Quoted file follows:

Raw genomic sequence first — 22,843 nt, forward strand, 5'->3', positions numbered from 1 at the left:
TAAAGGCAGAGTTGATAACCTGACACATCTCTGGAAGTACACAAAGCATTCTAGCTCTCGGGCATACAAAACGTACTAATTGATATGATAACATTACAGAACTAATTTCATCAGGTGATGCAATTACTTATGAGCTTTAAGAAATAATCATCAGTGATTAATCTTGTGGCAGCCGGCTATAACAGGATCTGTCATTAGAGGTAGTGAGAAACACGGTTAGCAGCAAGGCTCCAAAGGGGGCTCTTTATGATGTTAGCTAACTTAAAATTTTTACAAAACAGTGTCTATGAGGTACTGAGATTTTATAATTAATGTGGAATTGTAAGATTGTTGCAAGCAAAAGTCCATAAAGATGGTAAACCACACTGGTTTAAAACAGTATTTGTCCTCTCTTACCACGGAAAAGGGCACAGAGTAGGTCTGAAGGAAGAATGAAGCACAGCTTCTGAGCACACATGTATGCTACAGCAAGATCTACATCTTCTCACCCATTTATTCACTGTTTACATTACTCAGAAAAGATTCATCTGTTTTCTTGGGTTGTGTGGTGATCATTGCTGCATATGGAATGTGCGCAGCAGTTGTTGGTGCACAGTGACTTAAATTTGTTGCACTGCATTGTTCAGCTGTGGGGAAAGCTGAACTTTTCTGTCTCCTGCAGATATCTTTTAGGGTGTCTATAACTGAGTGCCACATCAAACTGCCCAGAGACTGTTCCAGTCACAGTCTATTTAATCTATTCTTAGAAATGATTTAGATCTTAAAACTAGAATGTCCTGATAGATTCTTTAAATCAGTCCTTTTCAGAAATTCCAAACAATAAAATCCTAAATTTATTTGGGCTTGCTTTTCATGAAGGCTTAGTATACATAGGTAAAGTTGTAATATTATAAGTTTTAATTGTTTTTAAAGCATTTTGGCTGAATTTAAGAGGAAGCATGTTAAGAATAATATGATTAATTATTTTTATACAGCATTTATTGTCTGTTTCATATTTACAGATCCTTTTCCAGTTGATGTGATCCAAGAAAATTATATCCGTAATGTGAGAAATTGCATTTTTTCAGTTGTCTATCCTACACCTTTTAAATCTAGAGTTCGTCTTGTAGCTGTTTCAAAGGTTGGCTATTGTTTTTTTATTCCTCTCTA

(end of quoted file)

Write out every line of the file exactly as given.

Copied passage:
Raw genomic sequence first — 22,843 nt, forward strand, 5'->3', positions numbered from 1 at the left:
TAAAGGCAGAGTTGATAACCTGACACATCTCTGGAAGTACACAAAGCATTCTAGCTCTCGGGCATACAAAACGTACTAATTGATATGATAACATTACAGAACTAATTTCATCAGGTGATGCAATTACTTATGAGCTTTAAGAAATAATCATCAGTGATTAATCTTGTGGCAGCCGGCTATAACAGGATCTGTCATTAGAGGTAGTGAGAAACACGGTTAGCAGCAAGGCTCCAAAGGGGGCTCTTTATGATGTTAGCTAACTTAAAATTTTTACAAAACAGTGTCTATGAGGTACTGAGATTTTATAATTAATGTGGAATTGTAAGATTGTTGCAAGCAAAAGTCCATAAAGATGGTAAACCACACTGGTTTAAAACAGTATTTGTCCTCTCTTACCACGGAAAAGGGCACAGAGTAGGTCTGAAGGAAGAATGAAGCACAGCTTCTGAGCACACATGTATGCTACAGCAAGATCTACATCTTCTCACCCATTTATTCACTGTTTACATTACTCAGAAAAGATTCATCTGTTTTCTTGGGTTGTGTGGTGATCATTGCTGCATATGGAATGTGCGCAGCAGTTGTTGGTGCACAGTGACTTAAATTTGTTGCACTGCATTGTTCAGCTGTGGGGAAAGCTGAACTTTTCTGTCTCCTGCAGATATCTTTTAGGGTGTCTATAACTGAGTGCCACATCAAACTGCCCAGAGACTGTTCCAGTCACAGTCTATTTAATCTATTCTTAGAAATGATTTAGATCTTAAAACTAGAATGTCCTGATAGATTCTTTAAATCAGTCCTTTTCAGAAATTCCAAACAATAAAATCCTAAATTTATTTGGGCTTGCTTTTCATGAAGGCTTAGTATACATAGGTAAAGTTGTAATATTATAAGTTTTAATTGTTTTTAAAGCATTTTGGCTGAATTTAAGAGGAAGCATGTTAAGAATAATATGATTAATTATTTTTATACAGCATTTATTGTCTGTTTCATATTTACAGATCCTTTTCCAGTTGATGTGATCCAAGAAAATTATATCCGTAATGTGAGAAATTGCATTTTTTCAGTTGTCTATCCTACACCTTTTAAATCTAGAGTTCGTCTTGTAGCTGTTTCAAAGGTTGGCTATTGTTTTTTTATTCCTCTCTA